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    Faculty & Student Research and Engagement (Rodriguez)

    Ever wonder what projects you could be working on as a DCRP student? We asked a couple of Daniel Rodriguez's students.

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    Faculty and students at DCRP carry out an extensive body of research and engage in a variety of projects working with local communities and clients.
    Research is carried out at our own research centers as well as through partnerships with academic, governmental, business, and non-profit organizations.  Students in the department are also active participants in community-based planning workshop courses in which they engage directly with local community groups. In addition to faculty and doctoral research projects, Master’s students also engage in research and engagement through their Master’s Projects.

    Faculty focus: Dr. Daniel Rodriguez

    rodriguezblue110.jpgMy research focuses on the relationship between transportation and land development. I examine this relationship at various scales. At the individual level, I have studied that land value impacts of transit investments and the impacts of urban form on travel behavior and physical activity. At the regional scale, I study the relationship between regional policies and travel patterns, and  how plans can be used to strengthen the reciprocal connection between transportation and land use.  The work I do is driven by practical problems and aims to inform planners and policy-makers.  Learn more about my research >>



    KlepperAmandasmbl.jpgAmanda Klepper
    I am a first-year master's student at DCRP specializing in transportation, with a particular interest in bicycle and pedestrian planning. I am working with Dr. Rodriguez to study how land use impacts the spread of traffic-related air pollution. Before starting at DCRP, I did GIS mapping and analysis for the Durham-Chapel Hill-Carrboro Metropolitan Planning Organization.


    YarnallElizabethsmbl.jpgElizabeth Yarnall
    I am a first year master's student specializing in transportation with a particular focus on economic development.  My current interest especially lies in making economic arguments for infrastructure which supports active living. My background in environmental health and life sciences economic development enhances my study and research in this area. Both as a master's student and even an undergraduate at UNC I have had the distinct opportunity to participate in research with Dr. Rodriguez and his colleague in the Department of Epidemiology Dr. Kelly Evenson.  Research areas to which I've been exposed include: physical activity in parks both in North Carolina and New York; interviews of local residents surrounding park infrastructure; and case studies of transit-oriented development in international contexts of Copenhagen and Vancouver.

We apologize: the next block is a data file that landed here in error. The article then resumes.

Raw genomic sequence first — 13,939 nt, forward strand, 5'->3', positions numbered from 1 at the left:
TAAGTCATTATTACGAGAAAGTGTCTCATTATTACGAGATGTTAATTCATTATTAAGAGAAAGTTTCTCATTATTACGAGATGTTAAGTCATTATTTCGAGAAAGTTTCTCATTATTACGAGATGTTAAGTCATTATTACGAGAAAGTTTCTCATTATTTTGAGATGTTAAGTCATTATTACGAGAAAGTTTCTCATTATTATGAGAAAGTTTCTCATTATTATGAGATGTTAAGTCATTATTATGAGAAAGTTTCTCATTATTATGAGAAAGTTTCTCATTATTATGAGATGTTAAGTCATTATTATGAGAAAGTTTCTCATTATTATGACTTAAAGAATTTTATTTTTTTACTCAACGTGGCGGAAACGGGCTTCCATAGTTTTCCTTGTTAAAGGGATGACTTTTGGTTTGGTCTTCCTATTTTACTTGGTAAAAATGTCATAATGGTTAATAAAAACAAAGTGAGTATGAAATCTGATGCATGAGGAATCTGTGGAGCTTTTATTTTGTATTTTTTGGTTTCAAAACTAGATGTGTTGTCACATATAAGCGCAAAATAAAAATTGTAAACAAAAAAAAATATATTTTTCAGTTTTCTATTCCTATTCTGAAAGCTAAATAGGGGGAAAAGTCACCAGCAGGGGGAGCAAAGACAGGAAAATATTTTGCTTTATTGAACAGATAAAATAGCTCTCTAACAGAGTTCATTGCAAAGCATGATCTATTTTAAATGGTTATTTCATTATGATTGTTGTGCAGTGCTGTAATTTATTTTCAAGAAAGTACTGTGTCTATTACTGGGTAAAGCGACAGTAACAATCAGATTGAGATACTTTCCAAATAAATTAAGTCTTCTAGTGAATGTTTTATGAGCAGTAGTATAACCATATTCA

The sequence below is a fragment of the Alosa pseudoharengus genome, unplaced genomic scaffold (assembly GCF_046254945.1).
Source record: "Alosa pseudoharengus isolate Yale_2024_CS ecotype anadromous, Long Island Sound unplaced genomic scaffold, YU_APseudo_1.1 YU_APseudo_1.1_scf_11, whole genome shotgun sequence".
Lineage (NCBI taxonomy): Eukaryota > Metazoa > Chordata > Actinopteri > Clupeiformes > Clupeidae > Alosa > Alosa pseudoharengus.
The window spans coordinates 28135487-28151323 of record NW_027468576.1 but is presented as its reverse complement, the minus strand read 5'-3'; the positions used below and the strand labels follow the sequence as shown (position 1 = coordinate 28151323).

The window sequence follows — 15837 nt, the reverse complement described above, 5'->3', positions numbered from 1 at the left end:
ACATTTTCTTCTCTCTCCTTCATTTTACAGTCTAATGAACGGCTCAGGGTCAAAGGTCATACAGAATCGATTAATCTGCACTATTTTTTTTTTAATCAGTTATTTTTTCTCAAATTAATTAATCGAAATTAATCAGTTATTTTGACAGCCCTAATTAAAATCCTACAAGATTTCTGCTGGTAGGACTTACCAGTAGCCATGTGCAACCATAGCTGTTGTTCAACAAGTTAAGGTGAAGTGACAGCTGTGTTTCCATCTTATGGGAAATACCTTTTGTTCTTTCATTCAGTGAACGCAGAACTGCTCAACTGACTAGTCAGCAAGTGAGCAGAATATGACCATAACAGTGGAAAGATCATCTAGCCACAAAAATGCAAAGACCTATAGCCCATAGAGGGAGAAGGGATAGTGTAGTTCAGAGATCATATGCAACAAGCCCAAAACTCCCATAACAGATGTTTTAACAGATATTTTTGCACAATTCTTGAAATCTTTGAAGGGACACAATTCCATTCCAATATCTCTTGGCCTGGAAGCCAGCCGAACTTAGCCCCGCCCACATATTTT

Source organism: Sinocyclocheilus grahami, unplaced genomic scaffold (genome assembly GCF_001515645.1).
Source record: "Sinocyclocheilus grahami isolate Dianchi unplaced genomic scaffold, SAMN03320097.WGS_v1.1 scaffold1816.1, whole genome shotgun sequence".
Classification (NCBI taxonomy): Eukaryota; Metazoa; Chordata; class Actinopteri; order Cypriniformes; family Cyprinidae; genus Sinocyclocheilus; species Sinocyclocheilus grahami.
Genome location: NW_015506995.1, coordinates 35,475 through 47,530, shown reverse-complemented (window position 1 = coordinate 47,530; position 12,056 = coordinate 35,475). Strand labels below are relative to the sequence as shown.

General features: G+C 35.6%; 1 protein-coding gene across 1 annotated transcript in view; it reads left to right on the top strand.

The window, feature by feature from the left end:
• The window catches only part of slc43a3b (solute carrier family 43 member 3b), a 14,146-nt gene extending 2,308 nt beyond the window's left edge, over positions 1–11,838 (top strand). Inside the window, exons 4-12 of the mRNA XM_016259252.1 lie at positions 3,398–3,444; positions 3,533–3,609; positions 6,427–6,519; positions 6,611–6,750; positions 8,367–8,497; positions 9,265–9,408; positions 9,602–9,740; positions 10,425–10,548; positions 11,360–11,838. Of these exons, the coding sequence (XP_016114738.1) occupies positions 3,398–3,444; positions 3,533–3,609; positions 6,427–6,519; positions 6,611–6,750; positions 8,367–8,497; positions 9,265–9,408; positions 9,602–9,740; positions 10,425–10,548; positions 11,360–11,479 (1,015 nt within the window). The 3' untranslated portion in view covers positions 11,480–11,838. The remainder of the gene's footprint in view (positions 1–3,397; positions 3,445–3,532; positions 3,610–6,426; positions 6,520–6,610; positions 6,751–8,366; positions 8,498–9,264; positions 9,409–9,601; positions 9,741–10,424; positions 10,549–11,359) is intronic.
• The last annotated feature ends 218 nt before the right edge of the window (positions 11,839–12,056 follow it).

boonescottsmbl.jpgScott Boone

    I am a third year dual-degree student, with concentrations in Environmental Sciences and Engineering in the Gillings School of Public health as well as transportation planning at DCRP. My research involves the interaction and behavior of transportation networks (particularly mass transit and aviation), air quality, and the built environment. To accomplish this, I use modeling and analysis tools such as atmospheric chemical transport models, land use regressions, parallel computing and geostatistics. With Dr. Rodriguez, I am working to develop a model to link fine-scale land use and transportation data with measurements collected from local air quality monitors. Prior to enrolling at UNC, I worked as a data analyst for an affordable housing nonprofit specializing in transit-oriented development.


    KadoAlexsmbl.jpgAlexander H. Kado

    I am a first year master’s student at DCRP with a keen interest in sustainable transportation and infrastructure: mass transit, bicycle, and pedestrian. My post-graduate aspirations are to work for a transportation-consulting firm and manage projects focused on the implementation of sustainable transportation infrastructure. To enhance my curriculum-based studies, I aspire to aid in research that focuses on reducing private automobile reliance within city centers. I am a 2009 graduate of the University of Minnesota, where I received bachelors in mechanical engineering. After graduation, I spent five years working for Accenture in their technology and management consulting practice.


    MaurerLindsaysmbl.jpgLindsay K. Maurer Braun
    I completed my Master's degree at DCRP (with Dr. Rodriguez as an advisor) and worked as a transportation planning consultant for two years before returning to DCRP for my PhD. I am now a second year doctoral student with research interests in the connections between the built environment, active transportation, and public health. I am currently working with Dr. Rodriguez on several research initiatives that address these relationships. For one of these studies, we are using data from a travel survey in Barcelona to determine whether bicycle commuting is influenced by built environment characteristics, transportation demand management incentives, and the city's bicycle sharing program. For another study, we developed a neighborhood walkability index based on population density, land use mix, street connectivity, and parks; we are now assessing whether individuals who move residential locations (and thus experience a change in the neighborhood walkability index) also experience changes in walking, body mass index, and cardiometabolic health. Across all projects, my work explores ways to integrate health considerations into transportation planning processes and to assess the relative effectiveness of different strategies for promoting active travel and healthy communities.

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